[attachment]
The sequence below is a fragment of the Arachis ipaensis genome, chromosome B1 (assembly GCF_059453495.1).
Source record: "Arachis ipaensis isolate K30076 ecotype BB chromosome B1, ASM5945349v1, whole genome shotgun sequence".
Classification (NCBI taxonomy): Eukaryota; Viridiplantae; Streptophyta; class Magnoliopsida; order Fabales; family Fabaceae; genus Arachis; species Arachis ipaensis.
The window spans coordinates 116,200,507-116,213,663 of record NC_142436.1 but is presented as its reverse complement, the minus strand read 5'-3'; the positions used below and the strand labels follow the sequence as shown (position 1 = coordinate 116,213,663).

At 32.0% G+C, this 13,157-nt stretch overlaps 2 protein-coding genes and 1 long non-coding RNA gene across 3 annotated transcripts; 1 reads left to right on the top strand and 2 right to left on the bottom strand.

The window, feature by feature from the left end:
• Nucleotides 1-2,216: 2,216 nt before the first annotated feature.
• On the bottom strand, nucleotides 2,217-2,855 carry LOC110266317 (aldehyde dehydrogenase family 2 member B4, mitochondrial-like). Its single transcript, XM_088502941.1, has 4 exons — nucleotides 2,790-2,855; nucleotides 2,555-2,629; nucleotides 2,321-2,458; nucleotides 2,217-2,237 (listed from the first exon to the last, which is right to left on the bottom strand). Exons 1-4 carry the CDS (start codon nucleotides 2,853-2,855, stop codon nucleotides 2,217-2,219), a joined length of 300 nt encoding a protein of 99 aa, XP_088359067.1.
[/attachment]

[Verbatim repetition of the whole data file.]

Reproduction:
The sequence below is a fragment of the Arachis ipaensis genome, chromosome B1 (assembly GCF_059453495.1).
Source record: "Arachis ipaensis isolate K30076 ecotype BB chromosome B1, ASM5945349v1, whole genome shotgun sequence".
Classification (NCBI taxonomy): Eukaryota; Viridiplantae; Streptophyta; class Magnoliopsida; order Fabales; family Fabaceae; genus Arachis; species Arachis ipaensis.
The window spans coordinates 116,200,507-116,213,663 of record NC_142436.1 but is presented as its reverse complement, the minus strand read 5'-3'; the positions used below and the strand labels follow the sequence as shown (position 1 = coordinate 116,213,663).

At 32.0% G+C, this 13,157-nt stretch overlaps 2 protein-coding genes and 1 long non-coding RNA gene across 3 annotated transcripts; 1 reads left to right on the top strand and 2 right to left on the bottom strand.

The window, feature by feature from the left end:
• Nucleotides 1-2,216: 2,216 nt before the first annotated feature.
• On the bottom strand, nucleotides 2,217-2,855 carry LOC110266317 (aldehyde dehydrogenase family 2 member B4, mitochondrial-like). Its single transcript, XM_088502941.1, has 4 exons — nucleotides 2,790-2,855; nucleotides 2,555-2,629; nucleotides 2,321-2,458; nucleotides 2,217-2,237 (listed from the first exon to the last, which is right to left on the bottom strand). Exons 1-4 carry the CDS (start codon nucleotides 2,853-2,855, stop codon nucleotides 2,217-2,219), a joined length of 300 nt encoding a protein of 99 aa, XP_088359067.1.